Inmates at Tocorón prison, which was controlled by the powerful Tren de Aragua gang, in south America, even had their families living with them on-site, according to local media.
Prisoners could roam freely and enjoy the range of facilities, which were apparently installed by the gang.
They also included gambling rooms, a baseball field, and a restaurant.
The Venezuelan government released a statement congratulating law enforcement officers – the Bolivarian National Guard – for regaining ‘total control’ of the prison, which lies in the northern state of Aragua.
It said the operation had ‘dismantled a center of conspiracy and crime’.
President Nicolas Maduro, meanwhile, praised ‘today’s great success in the fight against criminal organisations’.
The government said 6,000 inmates at Tocorón are being transferred to other prisons.
Dozens of relatives who had been living inside the prison with the inmates gathered outside for updates.
Gladys Hernandez was waiting for her husband and said: ‘I am waiting to hear where they are taking him… I was living in there, but they kicked us out.
Security officers were spotted carrying motorcycles, televisions, air conditioners, and microwaves out of the jail.
‘That’s ours!’ shouted one of the women waiting.
It’s thought some inmates escaped during the takeover, as a later government statement announced a ‘second phase’ of the operation for the ‘search and capture’ of ‘fugitive criminals’.
Tren de Aragua, Venezuela’s most powerful homegrown gang, has influence across the country and neighbouring nations.
It has some 5,000 members, according to an investigation by Venezuelan journalist Ronna Risquez.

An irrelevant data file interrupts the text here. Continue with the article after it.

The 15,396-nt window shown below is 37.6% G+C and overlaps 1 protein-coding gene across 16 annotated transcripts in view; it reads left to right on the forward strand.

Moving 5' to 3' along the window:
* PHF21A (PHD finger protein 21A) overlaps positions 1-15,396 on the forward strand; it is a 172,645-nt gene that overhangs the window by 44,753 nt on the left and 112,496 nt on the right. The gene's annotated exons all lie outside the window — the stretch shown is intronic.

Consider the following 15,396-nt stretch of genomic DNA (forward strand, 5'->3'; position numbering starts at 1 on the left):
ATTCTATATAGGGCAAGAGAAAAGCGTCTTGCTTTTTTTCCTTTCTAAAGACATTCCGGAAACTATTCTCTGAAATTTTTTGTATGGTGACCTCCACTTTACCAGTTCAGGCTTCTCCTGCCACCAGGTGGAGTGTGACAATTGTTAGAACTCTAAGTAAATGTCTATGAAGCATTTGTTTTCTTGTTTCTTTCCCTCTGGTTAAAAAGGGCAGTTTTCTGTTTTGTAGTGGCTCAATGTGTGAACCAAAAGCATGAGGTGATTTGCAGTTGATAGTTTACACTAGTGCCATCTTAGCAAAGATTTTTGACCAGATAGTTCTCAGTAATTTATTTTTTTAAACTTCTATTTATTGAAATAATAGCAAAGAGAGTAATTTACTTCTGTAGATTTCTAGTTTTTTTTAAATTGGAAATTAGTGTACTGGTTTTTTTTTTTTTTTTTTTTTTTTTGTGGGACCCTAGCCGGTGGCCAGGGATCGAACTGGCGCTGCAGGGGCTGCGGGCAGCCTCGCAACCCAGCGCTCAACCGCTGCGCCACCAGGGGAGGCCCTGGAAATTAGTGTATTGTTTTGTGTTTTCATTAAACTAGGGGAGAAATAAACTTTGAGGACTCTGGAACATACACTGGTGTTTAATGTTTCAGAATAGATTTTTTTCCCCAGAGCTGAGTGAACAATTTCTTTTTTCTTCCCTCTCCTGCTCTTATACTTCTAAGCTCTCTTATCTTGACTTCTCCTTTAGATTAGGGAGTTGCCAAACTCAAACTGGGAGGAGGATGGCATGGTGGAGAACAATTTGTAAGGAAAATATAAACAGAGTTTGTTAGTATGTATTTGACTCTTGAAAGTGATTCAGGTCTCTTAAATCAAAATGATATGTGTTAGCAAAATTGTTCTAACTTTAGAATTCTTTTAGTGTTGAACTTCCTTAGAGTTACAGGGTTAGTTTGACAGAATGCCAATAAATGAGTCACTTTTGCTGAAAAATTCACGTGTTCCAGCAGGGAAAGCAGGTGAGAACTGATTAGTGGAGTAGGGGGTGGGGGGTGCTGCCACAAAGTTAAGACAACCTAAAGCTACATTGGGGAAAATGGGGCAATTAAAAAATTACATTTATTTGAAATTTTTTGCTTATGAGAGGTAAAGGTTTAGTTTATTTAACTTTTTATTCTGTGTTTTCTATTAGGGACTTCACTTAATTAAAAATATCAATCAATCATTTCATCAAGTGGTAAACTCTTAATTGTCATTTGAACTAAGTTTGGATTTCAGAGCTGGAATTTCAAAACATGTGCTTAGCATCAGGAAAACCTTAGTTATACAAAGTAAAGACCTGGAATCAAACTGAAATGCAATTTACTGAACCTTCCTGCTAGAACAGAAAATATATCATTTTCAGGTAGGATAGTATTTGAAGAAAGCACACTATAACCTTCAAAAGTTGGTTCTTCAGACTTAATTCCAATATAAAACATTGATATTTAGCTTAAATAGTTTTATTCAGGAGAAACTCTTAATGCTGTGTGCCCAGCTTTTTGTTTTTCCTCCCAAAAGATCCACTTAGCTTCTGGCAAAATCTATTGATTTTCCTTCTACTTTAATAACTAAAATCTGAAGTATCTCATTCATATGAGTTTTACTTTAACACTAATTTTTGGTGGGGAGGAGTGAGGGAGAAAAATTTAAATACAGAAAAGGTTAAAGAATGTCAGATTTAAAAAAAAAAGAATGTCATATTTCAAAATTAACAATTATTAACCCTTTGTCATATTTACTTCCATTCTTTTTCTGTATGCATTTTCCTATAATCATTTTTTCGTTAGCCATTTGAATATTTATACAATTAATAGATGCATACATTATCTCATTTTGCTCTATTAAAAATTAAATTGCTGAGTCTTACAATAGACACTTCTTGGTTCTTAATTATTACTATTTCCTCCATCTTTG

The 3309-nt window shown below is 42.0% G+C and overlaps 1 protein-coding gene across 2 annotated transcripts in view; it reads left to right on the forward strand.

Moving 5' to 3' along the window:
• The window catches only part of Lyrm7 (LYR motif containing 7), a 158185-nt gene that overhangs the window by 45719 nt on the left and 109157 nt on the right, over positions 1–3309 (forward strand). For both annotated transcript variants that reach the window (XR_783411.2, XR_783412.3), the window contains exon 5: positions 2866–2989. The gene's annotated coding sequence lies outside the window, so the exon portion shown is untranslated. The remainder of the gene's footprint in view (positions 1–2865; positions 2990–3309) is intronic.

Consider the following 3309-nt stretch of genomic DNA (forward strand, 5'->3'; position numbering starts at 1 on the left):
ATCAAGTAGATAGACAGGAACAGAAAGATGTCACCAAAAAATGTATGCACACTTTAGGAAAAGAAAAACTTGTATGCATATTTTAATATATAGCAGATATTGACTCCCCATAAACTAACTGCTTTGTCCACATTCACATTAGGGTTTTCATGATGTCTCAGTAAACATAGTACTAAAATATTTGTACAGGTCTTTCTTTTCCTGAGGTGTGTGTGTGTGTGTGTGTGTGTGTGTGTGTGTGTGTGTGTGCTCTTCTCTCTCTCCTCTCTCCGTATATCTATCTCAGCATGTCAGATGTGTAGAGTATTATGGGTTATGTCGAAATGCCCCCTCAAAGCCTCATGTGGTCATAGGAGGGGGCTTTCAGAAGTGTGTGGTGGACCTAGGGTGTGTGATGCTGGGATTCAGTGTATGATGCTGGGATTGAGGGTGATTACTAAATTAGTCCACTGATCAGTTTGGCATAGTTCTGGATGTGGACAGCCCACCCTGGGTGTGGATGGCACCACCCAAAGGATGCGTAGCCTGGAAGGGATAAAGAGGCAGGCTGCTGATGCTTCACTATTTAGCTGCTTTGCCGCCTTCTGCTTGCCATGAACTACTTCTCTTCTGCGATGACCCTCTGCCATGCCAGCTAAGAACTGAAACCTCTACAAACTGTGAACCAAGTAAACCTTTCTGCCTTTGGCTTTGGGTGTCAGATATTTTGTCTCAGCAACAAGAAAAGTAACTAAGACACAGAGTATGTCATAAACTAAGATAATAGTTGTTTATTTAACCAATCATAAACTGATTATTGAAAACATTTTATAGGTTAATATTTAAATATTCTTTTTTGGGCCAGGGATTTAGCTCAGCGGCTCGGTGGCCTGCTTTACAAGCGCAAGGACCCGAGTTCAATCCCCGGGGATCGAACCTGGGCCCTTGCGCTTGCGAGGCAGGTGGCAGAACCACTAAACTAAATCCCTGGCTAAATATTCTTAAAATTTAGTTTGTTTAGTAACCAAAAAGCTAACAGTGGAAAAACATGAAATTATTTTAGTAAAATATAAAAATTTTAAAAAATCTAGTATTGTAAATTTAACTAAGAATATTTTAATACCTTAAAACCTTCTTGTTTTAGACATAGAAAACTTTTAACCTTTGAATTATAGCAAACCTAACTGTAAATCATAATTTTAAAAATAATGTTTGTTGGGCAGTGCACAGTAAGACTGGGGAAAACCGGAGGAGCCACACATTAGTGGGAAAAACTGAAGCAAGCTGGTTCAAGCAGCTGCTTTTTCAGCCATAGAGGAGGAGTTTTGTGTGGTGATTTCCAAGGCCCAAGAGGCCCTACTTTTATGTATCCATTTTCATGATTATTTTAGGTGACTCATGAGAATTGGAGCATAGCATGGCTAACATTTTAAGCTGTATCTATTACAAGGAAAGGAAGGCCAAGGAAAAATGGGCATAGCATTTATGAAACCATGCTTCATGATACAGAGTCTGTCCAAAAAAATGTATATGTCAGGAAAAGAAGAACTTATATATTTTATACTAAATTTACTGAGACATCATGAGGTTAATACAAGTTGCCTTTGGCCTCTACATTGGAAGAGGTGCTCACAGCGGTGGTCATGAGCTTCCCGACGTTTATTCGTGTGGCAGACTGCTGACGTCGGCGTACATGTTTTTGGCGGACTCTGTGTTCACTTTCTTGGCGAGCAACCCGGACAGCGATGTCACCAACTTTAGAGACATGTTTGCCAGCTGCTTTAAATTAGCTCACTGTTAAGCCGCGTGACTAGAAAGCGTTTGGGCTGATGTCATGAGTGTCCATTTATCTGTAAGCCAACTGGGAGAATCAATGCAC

The gang was established a decade ago and has been responsible for kidnappings, robberies, drug trafficking, prostitution, and extortion.
Tren de Aragua is also connected to illegal gold mining and, according to think tank InSight Crime, a major player in migrant smuggling.
Ms Risquez said the gang ‘took advantage’ of Venezuela’s economic and political instability over the past decade to expand operations and is now working in at least eight other Latin American countries.
She said Tocorón prison had been entirely in the hands of the gang.
‘Inside, the men I have seen with guns are prisoners belonging to the organization. They guard the prison but not for the state,’ she added.
She compared the jail to a ‘hotel’ for the gang members.
Tren de Aragua’s leader is Hector Guerrero Flores, who was serving a 17-year sentence for murder and drug trafficking, said Carlos Nieto, coordinator of A Window for Freedom, a prison rights NGO.
However, before the government’s takeover operation he appeared to come and go from Tocorón at will, said Ms Risquez.
Venezuelan prisons are more than 50 percent overcrowded, with very poor conditions, according to the Venezuelan Observatory of Prisons.
Mr Nieto said the raid was a recognition of ‘the prison chaos we are experiencing and how negligent’ the government had been in solving it.
In Ecuador, meanwhile, where gangs also have substantial power in jails, a drug lord has released a music video from prison.
The professional-quality video pays homage to José Adolfo ‘Fito’ Macías Villamar and includes a number of shots of the convicted murderer inside the Guayaquil prison where he’s incarcerated.
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